But what about older kids? They don’t play so much anymore and they need to learn things.
This is true if we consider it from the perspective of playing with toys. Indeed, eventually, kids trade their toy trucks and stuffed animals for other activities. A 10-year-old isn’t going to stack cat food. However, it’s not necessarily true that “play” stops as a child ages; it simply manifests differently.
“Play is something done for its own sake,” Dr. Stuart Brown, head of the National Institute for Play, explains. “It’s voluntary, it’s pleasurable, it offers a sense of engagement, it takes you out of time. And the act itself is more important than the outcome.” (source)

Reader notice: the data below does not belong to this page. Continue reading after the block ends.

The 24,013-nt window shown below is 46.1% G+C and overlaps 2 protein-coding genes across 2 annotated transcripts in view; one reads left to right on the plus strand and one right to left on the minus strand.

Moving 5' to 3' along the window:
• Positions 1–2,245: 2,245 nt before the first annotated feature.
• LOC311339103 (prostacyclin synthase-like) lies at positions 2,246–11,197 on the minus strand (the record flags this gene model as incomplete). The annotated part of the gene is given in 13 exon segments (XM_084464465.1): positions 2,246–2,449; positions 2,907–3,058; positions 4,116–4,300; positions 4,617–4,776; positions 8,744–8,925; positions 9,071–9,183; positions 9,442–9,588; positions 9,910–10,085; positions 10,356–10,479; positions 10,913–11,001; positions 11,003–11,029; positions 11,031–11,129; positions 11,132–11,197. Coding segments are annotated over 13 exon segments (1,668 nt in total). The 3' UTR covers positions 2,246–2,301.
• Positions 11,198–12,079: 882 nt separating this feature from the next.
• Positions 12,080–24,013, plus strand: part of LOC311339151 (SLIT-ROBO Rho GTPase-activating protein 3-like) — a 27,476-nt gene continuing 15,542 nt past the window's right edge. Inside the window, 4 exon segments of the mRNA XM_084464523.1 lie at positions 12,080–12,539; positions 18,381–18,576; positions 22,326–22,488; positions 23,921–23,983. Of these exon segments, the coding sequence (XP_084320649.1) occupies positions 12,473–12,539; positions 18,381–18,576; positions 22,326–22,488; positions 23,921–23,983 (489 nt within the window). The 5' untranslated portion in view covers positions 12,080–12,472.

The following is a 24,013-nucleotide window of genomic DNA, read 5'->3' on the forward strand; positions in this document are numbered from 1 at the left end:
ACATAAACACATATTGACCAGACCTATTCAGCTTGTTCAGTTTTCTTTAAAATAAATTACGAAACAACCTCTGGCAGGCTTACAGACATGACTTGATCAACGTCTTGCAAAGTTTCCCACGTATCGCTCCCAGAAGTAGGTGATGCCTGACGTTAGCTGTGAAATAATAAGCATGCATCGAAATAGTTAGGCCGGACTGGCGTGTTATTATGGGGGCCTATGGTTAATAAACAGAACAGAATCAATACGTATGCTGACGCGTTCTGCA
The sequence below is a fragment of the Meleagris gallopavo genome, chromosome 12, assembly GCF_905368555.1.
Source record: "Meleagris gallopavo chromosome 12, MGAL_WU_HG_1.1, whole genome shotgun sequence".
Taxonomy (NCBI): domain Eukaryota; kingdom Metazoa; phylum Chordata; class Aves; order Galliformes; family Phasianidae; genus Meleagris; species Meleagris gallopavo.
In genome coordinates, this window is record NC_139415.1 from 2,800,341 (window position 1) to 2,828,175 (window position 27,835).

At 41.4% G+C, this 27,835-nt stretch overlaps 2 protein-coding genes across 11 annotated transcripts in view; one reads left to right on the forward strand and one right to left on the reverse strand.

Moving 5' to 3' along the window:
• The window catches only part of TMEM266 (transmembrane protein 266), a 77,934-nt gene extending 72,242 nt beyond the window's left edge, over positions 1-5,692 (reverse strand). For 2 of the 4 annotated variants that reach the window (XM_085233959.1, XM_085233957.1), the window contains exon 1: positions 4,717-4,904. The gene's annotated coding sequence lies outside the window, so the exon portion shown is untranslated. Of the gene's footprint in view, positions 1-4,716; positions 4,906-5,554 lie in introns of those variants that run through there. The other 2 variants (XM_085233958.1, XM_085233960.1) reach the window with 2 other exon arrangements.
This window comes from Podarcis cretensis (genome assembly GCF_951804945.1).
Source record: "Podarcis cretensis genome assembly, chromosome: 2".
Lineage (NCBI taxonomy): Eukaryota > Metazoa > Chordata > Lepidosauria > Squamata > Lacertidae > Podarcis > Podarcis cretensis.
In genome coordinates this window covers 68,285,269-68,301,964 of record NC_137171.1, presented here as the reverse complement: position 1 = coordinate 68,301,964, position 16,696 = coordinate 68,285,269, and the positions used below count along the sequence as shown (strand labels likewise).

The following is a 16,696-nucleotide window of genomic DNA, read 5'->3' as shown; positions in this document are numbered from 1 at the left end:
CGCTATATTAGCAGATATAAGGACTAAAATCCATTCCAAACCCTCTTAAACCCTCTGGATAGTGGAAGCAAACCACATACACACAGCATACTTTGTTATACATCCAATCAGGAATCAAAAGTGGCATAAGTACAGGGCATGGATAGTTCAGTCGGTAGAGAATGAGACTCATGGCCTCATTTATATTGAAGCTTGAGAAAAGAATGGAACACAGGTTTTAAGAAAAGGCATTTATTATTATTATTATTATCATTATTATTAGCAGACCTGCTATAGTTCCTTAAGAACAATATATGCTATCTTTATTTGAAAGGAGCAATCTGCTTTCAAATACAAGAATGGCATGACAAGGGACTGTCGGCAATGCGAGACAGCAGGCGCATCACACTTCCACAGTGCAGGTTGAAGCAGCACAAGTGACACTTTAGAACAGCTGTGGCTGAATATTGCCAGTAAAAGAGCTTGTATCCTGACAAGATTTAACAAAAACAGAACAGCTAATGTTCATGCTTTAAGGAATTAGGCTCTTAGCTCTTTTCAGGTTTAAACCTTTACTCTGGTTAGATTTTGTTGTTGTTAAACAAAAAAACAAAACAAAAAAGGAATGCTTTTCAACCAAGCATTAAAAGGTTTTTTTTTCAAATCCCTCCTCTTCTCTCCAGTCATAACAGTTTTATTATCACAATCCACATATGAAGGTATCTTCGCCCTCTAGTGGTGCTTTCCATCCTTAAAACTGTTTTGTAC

Older-child play often manifests in their interests and hobbies. Perhaps a child enjoys music, sports, science, or reading. This “play” is every bit as important for the child’s learning and development.
One of the best ways to help children learn new things is to explore the topics to which they’re naturally drawn.
Max out the library card; watch every documentary on the subject. See if an expert (live or museum) is dedicated to teaching the aspects of whatever your child enjoys most. Exposure, exposure, and more exposure will help your child become a passionate subject matter expert. The point is not to force it.
What are the benefits of child led learning?
There are many benefits to this approach to learning. They include the following, among others.
1. Foster a love of learning: